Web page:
Stubborn direction hinders flow of movie dialogue
In “Arbitrage,” directed by Nicholas Jarecki, a hedge-fund magnate tries to save his crumpling empire by using every illegal and shady practice.
The sale of his fund to a competitor is further damaged by the end of a rocky affair that forces him to choose between his conscience and the future of his family.
Despite Richard Gere’s strong and well-balanced performance as Miller, “Arbitrage” is all about the direction.
By placing many misfortunes in Miller’s past, Jarecki strives to force the main character to maneuver himself from the mess that is bound to suffocate him. The move fits the psychological puzzle that Jarecki creates as pieces must fall together for Miller to survive and maintain the façade that he kept in place.
There is more morality to the billionaire. Miller is a man trying to do the right thing for his investors, but he also does a lot of damage to others in the process. Despite his mistakes, none of them too small, and as the audience bear witness to his criminal acts, some may find themselves wondering when Miller will break in his resolve or if any type of conflict could crumple him.
The atrocious dialogue of the film turns out to be the most jarring. A conversation between two characters quickly devolves in to a yelling match that’s similar to courtroom dramas. The characters’ emotion of anger isn’t even intriguing, but rather boring and brutish.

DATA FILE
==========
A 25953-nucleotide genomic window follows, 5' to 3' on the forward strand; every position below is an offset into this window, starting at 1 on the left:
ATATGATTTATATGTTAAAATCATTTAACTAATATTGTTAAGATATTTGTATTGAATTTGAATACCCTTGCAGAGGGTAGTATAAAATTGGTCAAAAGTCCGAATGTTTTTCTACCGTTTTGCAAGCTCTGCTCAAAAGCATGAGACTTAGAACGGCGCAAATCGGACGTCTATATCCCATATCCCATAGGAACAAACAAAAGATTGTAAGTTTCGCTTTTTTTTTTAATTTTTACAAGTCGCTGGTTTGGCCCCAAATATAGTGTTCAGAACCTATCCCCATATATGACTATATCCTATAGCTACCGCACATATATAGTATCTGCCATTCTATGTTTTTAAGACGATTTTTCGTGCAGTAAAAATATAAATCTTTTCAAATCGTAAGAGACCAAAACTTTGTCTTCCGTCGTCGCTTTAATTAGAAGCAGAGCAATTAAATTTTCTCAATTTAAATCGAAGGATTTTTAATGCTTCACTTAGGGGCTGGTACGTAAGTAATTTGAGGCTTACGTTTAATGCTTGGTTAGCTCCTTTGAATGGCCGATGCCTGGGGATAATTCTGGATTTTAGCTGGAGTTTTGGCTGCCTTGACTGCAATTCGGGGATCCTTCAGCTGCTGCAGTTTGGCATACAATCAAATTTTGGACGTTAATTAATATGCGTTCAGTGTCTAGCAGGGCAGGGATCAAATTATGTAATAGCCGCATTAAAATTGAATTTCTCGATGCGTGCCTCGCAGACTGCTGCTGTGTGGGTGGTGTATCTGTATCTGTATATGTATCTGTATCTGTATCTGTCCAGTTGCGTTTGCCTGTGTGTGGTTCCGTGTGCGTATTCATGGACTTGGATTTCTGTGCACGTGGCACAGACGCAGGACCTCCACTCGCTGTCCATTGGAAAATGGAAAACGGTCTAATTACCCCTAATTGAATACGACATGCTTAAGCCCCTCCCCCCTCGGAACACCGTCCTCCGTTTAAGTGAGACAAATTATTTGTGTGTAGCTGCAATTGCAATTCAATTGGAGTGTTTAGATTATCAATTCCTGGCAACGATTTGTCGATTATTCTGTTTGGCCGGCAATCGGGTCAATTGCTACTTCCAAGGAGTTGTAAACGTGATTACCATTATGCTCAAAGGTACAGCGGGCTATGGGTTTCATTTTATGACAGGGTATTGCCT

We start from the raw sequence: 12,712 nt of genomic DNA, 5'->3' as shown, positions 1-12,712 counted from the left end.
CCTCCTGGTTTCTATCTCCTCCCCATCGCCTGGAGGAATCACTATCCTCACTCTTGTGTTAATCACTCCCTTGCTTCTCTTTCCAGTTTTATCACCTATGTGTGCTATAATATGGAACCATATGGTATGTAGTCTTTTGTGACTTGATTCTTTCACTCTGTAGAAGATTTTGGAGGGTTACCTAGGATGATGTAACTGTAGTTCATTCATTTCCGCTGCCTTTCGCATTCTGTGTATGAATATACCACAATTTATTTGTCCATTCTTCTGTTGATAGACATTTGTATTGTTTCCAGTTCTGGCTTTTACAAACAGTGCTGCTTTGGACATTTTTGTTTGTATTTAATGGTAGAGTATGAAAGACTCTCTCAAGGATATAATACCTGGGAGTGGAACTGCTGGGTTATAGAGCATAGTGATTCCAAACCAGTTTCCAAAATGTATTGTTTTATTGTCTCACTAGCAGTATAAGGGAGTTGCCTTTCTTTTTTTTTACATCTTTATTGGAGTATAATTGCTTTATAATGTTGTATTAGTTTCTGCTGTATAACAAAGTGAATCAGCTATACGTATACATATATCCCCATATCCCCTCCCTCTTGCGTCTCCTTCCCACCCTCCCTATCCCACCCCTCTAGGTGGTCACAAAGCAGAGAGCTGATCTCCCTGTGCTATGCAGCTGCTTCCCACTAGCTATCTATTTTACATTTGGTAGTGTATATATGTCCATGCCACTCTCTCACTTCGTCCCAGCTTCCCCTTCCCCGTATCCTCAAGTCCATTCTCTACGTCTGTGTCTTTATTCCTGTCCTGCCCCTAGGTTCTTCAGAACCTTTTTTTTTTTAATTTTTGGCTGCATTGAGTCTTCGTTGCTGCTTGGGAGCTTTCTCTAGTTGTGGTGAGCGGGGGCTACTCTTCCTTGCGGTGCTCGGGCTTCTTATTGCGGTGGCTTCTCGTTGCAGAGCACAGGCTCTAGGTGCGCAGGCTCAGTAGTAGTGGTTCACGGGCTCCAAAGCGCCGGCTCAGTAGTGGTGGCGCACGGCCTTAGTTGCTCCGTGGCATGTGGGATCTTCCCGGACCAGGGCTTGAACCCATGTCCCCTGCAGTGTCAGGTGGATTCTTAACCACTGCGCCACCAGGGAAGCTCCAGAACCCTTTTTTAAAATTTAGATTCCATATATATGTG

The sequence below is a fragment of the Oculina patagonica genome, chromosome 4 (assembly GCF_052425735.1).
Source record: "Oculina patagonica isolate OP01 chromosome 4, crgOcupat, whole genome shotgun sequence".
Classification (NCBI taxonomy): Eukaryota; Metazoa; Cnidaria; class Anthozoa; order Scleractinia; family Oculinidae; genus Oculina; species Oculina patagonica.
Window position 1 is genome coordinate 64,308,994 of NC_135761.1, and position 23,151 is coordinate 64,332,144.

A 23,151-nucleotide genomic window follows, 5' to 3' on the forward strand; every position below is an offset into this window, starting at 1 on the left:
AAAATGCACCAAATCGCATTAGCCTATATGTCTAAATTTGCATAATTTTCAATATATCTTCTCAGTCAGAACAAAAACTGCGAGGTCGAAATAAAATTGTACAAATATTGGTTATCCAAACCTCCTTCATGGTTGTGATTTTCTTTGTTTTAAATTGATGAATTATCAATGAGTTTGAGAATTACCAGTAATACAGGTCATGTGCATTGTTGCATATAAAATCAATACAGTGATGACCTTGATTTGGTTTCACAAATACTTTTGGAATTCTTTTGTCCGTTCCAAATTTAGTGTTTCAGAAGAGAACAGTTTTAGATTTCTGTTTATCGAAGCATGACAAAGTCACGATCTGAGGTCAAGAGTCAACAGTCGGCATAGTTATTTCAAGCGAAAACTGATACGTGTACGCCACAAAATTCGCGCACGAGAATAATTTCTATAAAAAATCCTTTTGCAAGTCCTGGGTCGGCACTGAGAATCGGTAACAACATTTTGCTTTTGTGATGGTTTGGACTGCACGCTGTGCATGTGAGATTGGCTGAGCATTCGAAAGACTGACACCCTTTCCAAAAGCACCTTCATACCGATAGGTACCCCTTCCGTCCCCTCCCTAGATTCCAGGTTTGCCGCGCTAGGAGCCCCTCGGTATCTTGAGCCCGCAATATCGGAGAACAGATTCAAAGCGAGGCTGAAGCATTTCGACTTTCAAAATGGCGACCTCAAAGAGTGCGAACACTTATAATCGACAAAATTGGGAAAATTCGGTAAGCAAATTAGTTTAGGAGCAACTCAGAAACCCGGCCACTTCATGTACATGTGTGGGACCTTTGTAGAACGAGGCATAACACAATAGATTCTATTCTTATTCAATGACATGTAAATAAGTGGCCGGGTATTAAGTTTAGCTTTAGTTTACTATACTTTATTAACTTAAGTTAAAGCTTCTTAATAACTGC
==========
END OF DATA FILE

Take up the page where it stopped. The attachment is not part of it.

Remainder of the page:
While Jarecki might have avoided physical violence in “Arbitrage,” it does him no favors. The excessive yelling preps the audience for a violent reaction, but in places where a quick punch would have diffused the anger, audiences are left with lines and lines of furious dialogue to accomplish the same effect.
Despite notable actors like Susan Sarandon and Tim Roth, the strongest performance is that of Gere. This movie could have given Gere an Oscar, but the blame again goes to Jarecki’s use of character dialogue. As much as Jarecki wants to make this about Miller’s psychology during his troubles, he does not allow anything to be left unsaid. Every little trouble externalizes and therefore, downplays Gere’s performance.
“Arbitrage” is well-executed suspense thriller, but its biggest crime is that heavy dialogue makes the film less memorable. The film lacks the violence and gratuitous language used in similar films. Besides an event early in the movie, the rest of the picture is more a conversational piece that isn’t well-suited for theater.